Bellagio Las Vegas has its fountains, Claridge’s its art deco splendour and Raffles Singapore its history. But only one of the world’s five-star hotels is home to shortbread courtesy of Andy Murray’s gran - and it’s in Scotland.

Cromlix, bought and restored by the double Wimbledon winner and his wife Kim in 2013, features in the new series of Scotland’s Greatest Escape.

One of the judges said staying at Cromlix made him feel like “a king”.

The Victorian mansion near Dunblane is up against Gilmerton House near North Berwick and Links House, Dornoch, in the “luxury” category of the BBC Scotland show next week.

Splendid as Gilmerton House and Links House were, only Cromlix guests will find in their room a treat labelled “shortbread recipe courtesy of Granny Erskine (Andy’s gran).”

The judges in the luxury category were Marina Huggett, a hospitality consultant, and Dr Masood Khodadadi, a lecturer in sustainable tourism.

First sight of the 15-bed Cromlix wowed the judges, as did the preparations before their stay. A month before arrival the hotel called to ask about dietary preferences. “You feel welcomed even before you get here,” says Khodadadi.

The pair stayed in the two turret suites, costing £835-£875 a night. As they took in the history meets modern luxury style, programme host Grado spoke to Kim Murray.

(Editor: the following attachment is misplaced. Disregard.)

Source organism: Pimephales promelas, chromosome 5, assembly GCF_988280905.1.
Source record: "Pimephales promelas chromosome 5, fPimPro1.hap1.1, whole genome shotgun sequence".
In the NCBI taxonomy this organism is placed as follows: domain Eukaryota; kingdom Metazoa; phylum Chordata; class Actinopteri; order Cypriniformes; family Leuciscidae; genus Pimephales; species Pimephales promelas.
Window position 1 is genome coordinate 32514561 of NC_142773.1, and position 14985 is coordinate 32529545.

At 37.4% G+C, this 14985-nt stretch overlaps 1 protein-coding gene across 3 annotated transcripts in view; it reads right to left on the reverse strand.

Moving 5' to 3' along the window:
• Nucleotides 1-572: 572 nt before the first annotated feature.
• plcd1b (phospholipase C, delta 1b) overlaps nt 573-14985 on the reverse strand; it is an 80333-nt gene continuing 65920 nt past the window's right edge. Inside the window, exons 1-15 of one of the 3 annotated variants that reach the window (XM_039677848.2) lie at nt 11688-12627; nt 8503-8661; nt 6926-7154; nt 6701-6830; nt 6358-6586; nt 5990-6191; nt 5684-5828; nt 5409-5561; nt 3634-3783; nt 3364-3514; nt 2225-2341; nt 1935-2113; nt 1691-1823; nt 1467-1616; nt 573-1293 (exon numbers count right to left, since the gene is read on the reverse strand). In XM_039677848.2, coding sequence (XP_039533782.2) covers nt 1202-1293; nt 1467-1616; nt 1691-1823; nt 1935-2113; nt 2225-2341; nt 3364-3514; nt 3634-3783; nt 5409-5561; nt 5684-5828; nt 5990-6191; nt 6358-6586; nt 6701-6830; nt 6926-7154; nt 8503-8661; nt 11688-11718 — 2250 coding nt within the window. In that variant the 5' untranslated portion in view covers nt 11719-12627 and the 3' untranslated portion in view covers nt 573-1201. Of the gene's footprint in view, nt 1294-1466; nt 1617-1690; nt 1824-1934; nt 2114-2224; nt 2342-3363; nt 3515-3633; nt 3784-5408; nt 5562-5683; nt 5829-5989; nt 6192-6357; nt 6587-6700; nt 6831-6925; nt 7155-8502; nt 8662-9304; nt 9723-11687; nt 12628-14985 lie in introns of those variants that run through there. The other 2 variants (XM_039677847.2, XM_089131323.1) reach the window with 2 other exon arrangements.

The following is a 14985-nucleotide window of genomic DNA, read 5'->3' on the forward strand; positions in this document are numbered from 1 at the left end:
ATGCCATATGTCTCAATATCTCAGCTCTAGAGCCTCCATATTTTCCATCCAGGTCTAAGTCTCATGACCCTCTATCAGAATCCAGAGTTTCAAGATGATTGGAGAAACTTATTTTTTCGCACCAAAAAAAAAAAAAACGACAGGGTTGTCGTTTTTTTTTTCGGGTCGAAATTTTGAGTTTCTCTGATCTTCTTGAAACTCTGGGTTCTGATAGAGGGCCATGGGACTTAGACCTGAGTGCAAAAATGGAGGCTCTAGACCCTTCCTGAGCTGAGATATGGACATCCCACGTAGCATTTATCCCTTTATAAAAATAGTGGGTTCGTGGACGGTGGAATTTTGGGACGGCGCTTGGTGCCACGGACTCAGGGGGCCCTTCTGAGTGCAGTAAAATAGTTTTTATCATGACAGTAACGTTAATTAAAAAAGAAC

The Murrays held their wedding reception in Cromlix in 2015 and have been keen to keep the same welcoming atmosphere.

“I’ve always been adamant that I want this to feel like a home rather than a hotel,” says Kim. “I want to host people here. It’s five-star, I want it to be indulgent and aspirational and luxurious - that’s really important - but it needs to welcoming, inviting and accessible.”

After afternoon tea (from £37.50 per person) the judges had a tennis lesson from the resident pro (not Murray), visited the cocktail bar, had dinner and retired for the night.

“What makes it really special are all the small touches,” says Huggett, “the flowers from the garden, Andy’s granny’s shortbread, the fruit bowl. Every area of the guest experience has been thought about and catered for.”

Khodadadi agreed. “As much as it was a luxury experience it was very homely. Other five-star luxury establishments can be quite intimidating or overwhelming. I didn’t feel that at all here, I felt like I was in a beautifully decorated house.”

From Cromlix it was on to Gilmerton House, a ten-bedroom Georgian mansion costing £2000-4000 a night to rent. It is self-catering but a private chef is available. In Links House, overlooking the golf club, one of the judges stayed in the £1200 a night penthouse.

The winner of the luxury category, and the one going through to the final, will be revealed next week when the programme airs.

Scotland’s Greatest Escape, BBC Scotland, 8pm, March 6, and on iPlayer.

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